26. 26. Don’t be like Western Union…
  27. 27. When this guy showed up!
  28. 28. Western Union could have Bought out Bell But they didn’t believe the telephone would ever surpass the telegraph. Bell started his own companies, and first attracted rich people who wanted to talk to their servants. Soon telephone wires were strung in one community after another. Western Union today is known for the transfer of money.
  29. 29. Fifth exercise: Good Books How do you get everyone to work on the same team? How do you sell your ideas? How do you convey urgency? How do you build success? John Kotter’s “Our Iceberg is Melting.”
  30. 30. Clayton Christensen: Seeing What’s Next  Resources, Processes and Values Theory  Incumbent companies are not as creative as independent counterparts. So they’re more likely to be vulnerable to disruptive innovations. Everything that they do - resources, processes and values - lock them into a mindset that does not allow them to think like an entrepreneur.
  31. 31. Sixth exercise: Good writing sells Too much of business journalism is difficult to read. Focus your students on award-winning work that analyzes the complex in easy to understand ways. Feed them stories about entrepreneurs who succeeded and why – and those that don’t.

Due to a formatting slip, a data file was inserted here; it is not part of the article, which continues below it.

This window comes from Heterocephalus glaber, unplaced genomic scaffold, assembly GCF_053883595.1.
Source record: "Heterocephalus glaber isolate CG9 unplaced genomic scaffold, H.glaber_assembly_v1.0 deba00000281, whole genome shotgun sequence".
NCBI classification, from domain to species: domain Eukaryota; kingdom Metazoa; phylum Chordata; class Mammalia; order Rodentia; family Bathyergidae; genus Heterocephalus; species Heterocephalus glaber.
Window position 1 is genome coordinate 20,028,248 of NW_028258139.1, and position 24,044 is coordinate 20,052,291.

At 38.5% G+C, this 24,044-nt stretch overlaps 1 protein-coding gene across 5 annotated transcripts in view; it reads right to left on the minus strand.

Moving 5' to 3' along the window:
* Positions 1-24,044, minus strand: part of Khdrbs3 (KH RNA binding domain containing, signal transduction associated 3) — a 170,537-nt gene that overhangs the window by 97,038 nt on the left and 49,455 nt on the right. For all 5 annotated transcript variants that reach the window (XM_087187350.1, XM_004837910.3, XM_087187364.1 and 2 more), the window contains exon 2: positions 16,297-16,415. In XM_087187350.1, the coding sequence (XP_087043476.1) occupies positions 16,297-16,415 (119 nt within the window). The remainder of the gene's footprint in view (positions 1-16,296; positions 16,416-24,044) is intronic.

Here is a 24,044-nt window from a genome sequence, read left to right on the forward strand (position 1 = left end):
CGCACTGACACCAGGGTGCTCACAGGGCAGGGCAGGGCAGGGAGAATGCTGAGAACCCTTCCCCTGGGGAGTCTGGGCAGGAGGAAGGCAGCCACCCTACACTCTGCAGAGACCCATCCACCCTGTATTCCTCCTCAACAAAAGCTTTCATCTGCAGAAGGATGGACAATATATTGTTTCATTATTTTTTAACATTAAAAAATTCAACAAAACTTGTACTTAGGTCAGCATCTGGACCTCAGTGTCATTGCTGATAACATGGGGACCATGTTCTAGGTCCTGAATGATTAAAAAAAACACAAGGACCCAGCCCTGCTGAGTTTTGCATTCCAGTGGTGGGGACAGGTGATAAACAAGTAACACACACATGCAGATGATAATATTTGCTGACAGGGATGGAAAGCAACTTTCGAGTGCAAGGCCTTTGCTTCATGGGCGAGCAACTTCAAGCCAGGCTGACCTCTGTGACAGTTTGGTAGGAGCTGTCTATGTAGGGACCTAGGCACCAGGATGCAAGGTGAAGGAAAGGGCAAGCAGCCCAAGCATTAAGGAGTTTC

32. 32. Seventh exercise: A world view Students are flocking to international service projects, but they do not have a real understanding of the world. Create opportunities for them to attend exciting presentations, and have them write about them from a business perspective. David Crane and diamonds. The Center for the Digital Globe ( 12-hours of interdisciplinary work focused on understanding the world through different disciplines: A&S, Law, Journalism, Business and Textile Management.
  33. 33. What continent skipped the PC?
  34. 34. Africa
  35. 35. What’s the next Saudi Arabia? And what does this tell us about business journalism and business models?
  36. 36. Bolivia – 50% of world’s lithium
  37. 37. Consider my recent job An firm in India did most our basic back-office financial work. A German company watched over our presses 24/7. A Philippine company handled all of our circulation department’s phone calls/messaging. A Danish firm developed and watched over our computer software.
  38. 38. Eighth exercise: Stress versatility
  39. 39. Keys to your versatility Stress the tools on your tool belt: digital, academic, writing, reporting, radio, television. Teach this right away! Work history with an accent on accomplishments. Education with an accent on what you learned. Achievements. For example, student body president. Activities. Try to show community involvement. Show your ability to learn and adapt to changing technology.